More often than not, the production of more or less well-formed, pale offspring suggests degeneration. And, in a way, it is. To keep hybrids like modern irises in their original colors, they must not be allowed to reproduce. Only rhizomatous propagation guarantees the reappearance of the original plant's qualities. Sexually reproduced offspring are, like those of humans, all different from their parents, and banality wins out.

Another denial: some claim that it's a "secretion" from the roots that causes irises to degenerate when planted too close together. This is pure fantasy. If enzymes are indeed produced, they have no power to bring about genetic modification. Enzymes do, however, have the power to inhibit the growth of new irises planted on the site of removed varieties. If you want to put irises back into a bed where they've already been planted, you'll have to wait a few years for the enzymes left in the soil to dissipate. Otherwise, the plants will vegetate for a long time before developing normally. Another radical solution is to replace the tired soil with soil that hasn't borne irises for a long time!

So let's repeat: irises don't degenerate. The ability of irises to propagate asexually as clones guarantees existence which, under suitable conditions, is equivalent to eternity! There are still hybrids that appeared in the early days of iris horticulture, 180 years ago... These include 'Jacquesiana' (Jacques, 1840) and 'Madame Chéreau' (Lemon, 1844). 

Historic tall bearded iris 'Jacquesiana'
Photo from the Historic Iris Gallery*

Historic tall bearded iris 'Mme Chereau'
Photo by Heather Haley 

Of course, many very old varieties have disappeared, but this is not due to a weakening of their characteristics, but to the hazards of their cultivation or to gardeners abandoning them because more modern varieties have been preferred. On the other hand, some varieties have been unlucky, such as the very pretty 'Callela' (Muska, 1990), which was destroyed in its breeder's garden a few years after its appearance. Another incident that can be fatal is "blooming out". This was the fate of 'Cutting Edge' (1993) in the garden of its breeder Joë Ghio... In this case, the death of the variety is not certain, since shoots planted in other gardens may still exist - fortunately! Other natural phenomena can lead to the disappearance of a variety. These are inevitable mishaps. But they should not be blamed on degeneration...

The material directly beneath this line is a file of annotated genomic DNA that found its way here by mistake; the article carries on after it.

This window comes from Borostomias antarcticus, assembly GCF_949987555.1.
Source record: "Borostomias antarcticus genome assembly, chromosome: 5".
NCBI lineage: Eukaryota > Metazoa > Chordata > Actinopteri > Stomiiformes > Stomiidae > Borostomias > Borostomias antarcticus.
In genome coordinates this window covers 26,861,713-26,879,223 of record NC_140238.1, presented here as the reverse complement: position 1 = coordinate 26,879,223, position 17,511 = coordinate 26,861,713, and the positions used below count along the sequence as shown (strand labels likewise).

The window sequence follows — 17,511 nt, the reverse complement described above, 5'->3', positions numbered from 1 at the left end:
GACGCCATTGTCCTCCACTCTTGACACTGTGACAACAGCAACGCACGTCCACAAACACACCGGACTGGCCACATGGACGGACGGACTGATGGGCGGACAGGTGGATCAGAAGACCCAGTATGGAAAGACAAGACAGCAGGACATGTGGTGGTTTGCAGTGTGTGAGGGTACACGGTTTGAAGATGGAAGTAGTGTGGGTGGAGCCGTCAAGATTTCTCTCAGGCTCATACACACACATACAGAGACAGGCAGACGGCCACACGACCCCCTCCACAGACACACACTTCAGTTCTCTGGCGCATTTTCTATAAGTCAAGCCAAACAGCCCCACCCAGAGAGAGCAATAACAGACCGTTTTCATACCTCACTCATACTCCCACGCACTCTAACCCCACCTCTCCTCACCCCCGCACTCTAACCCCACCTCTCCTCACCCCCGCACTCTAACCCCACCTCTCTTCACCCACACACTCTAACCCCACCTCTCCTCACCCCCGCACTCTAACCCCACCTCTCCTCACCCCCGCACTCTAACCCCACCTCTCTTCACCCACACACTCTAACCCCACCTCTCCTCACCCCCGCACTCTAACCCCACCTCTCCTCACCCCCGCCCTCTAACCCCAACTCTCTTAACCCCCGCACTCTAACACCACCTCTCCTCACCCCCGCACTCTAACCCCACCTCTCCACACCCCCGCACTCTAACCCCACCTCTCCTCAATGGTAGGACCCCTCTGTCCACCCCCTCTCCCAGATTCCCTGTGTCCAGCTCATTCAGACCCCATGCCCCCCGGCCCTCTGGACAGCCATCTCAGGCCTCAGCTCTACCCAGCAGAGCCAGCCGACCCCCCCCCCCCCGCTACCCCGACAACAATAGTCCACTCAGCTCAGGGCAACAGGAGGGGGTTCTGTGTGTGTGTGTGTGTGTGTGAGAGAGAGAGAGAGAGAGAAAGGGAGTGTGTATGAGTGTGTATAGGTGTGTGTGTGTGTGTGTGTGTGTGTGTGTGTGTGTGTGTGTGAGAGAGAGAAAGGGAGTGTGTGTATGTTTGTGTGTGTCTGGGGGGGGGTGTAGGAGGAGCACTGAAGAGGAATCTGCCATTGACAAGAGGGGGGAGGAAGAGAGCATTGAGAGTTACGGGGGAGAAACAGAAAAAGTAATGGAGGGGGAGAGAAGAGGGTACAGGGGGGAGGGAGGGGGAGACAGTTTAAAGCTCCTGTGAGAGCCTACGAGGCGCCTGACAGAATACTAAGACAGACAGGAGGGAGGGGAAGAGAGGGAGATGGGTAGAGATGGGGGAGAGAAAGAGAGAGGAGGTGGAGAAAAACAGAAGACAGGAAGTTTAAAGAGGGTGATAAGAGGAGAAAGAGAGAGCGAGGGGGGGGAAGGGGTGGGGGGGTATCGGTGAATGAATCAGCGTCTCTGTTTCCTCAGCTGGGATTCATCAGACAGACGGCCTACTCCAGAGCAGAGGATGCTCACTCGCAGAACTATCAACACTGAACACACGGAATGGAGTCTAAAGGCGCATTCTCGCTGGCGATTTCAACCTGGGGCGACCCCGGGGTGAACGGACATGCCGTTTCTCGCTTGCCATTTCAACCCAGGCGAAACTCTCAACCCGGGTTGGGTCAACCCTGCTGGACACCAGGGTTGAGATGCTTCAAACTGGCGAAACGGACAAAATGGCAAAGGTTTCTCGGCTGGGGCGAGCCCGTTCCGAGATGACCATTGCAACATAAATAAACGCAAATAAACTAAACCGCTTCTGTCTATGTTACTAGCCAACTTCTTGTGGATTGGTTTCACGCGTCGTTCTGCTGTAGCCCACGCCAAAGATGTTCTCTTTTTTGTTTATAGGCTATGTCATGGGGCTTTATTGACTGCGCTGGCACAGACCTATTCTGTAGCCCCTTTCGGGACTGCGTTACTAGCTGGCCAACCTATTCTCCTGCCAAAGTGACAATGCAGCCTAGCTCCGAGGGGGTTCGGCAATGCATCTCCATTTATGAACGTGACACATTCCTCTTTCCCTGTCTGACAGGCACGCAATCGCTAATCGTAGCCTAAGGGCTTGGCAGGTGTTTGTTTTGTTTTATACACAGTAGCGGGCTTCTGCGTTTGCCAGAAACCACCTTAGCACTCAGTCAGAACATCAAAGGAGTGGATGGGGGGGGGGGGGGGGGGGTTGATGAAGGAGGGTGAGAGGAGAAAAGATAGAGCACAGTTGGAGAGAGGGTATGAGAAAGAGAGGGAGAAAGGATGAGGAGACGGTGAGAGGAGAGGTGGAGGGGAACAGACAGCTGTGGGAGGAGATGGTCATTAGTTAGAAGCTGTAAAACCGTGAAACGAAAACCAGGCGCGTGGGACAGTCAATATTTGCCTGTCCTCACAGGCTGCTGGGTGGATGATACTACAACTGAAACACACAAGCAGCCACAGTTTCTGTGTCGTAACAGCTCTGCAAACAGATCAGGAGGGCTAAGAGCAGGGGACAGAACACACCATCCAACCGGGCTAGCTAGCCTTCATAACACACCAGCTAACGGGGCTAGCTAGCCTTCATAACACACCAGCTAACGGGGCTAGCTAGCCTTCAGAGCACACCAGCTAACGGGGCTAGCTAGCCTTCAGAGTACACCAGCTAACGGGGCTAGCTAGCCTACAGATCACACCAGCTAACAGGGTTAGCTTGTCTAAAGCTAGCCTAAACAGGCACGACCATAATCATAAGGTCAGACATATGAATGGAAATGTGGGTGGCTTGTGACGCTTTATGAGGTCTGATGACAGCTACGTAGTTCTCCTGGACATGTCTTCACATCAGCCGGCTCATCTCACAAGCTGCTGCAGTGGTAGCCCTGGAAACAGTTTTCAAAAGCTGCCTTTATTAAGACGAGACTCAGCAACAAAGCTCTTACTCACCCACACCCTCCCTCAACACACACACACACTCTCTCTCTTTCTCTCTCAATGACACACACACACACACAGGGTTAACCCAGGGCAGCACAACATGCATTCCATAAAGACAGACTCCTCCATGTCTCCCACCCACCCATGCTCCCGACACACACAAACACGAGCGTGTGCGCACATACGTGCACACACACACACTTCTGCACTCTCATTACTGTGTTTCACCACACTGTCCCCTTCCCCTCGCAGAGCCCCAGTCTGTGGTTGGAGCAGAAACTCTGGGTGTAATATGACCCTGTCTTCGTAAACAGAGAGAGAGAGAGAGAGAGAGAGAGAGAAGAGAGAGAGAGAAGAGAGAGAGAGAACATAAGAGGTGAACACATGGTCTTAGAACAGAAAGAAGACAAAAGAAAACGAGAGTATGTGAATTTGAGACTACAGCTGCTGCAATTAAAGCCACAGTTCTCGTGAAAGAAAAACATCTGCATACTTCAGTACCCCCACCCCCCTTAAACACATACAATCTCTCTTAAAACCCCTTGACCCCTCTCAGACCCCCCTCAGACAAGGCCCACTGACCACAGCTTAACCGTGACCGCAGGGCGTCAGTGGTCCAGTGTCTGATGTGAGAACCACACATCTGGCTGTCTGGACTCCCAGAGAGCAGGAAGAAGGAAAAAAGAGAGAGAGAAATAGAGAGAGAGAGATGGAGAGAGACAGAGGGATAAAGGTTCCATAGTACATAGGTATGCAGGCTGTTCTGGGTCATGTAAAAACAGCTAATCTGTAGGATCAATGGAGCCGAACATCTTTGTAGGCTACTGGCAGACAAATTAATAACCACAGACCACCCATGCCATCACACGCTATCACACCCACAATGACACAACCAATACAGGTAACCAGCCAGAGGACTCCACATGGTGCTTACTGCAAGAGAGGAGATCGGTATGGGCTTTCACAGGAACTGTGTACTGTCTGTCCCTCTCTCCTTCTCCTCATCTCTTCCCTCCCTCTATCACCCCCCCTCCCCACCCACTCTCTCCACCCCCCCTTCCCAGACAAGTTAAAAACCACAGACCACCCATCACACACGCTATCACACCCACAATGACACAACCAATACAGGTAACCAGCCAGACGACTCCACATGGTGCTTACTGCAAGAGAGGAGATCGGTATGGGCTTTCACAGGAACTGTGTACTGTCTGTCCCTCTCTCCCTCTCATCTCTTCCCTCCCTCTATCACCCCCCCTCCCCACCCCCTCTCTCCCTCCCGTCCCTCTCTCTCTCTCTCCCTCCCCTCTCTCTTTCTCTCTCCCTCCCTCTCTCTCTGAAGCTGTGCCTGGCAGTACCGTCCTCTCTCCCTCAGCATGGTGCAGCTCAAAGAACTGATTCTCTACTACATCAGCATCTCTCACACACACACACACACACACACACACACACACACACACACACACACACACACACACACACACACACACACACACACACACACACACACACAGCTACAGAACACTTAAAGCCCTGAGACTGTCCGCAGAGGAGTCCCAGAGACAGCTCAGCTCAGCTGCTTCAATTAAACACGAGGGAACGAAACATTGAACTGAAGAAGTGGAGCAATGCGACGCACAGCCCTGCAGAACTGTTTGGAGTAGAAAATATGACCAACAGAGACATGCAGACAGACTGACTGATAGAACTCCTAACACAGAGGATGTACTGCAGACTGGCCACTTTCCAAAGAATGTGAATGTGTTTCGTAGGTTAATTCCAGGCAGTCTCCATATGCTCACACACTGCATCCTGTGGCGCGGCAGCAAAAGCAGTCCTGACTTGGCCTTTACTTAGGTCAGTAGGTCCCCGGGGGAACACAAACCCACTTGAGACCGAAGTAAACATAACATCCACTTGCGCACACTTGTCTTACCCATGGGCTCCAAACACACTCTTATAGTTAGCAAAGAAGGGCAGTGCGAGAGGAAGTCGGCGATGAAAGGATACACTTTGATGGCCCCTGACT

Extinct modern iris 'Callela'
Photo by Sylvain Ruaud

Tall bearded iris 'Cutting Edge'
Photo by B Trigger

In short, then, it must be stated loud and clear that irises do not degenerate.


*Editor's Note: The Historic Iris Gallery is a project of the Historic Iris Preservation Society. See their frequently asked questions page for additional reasons iris color might "pass by."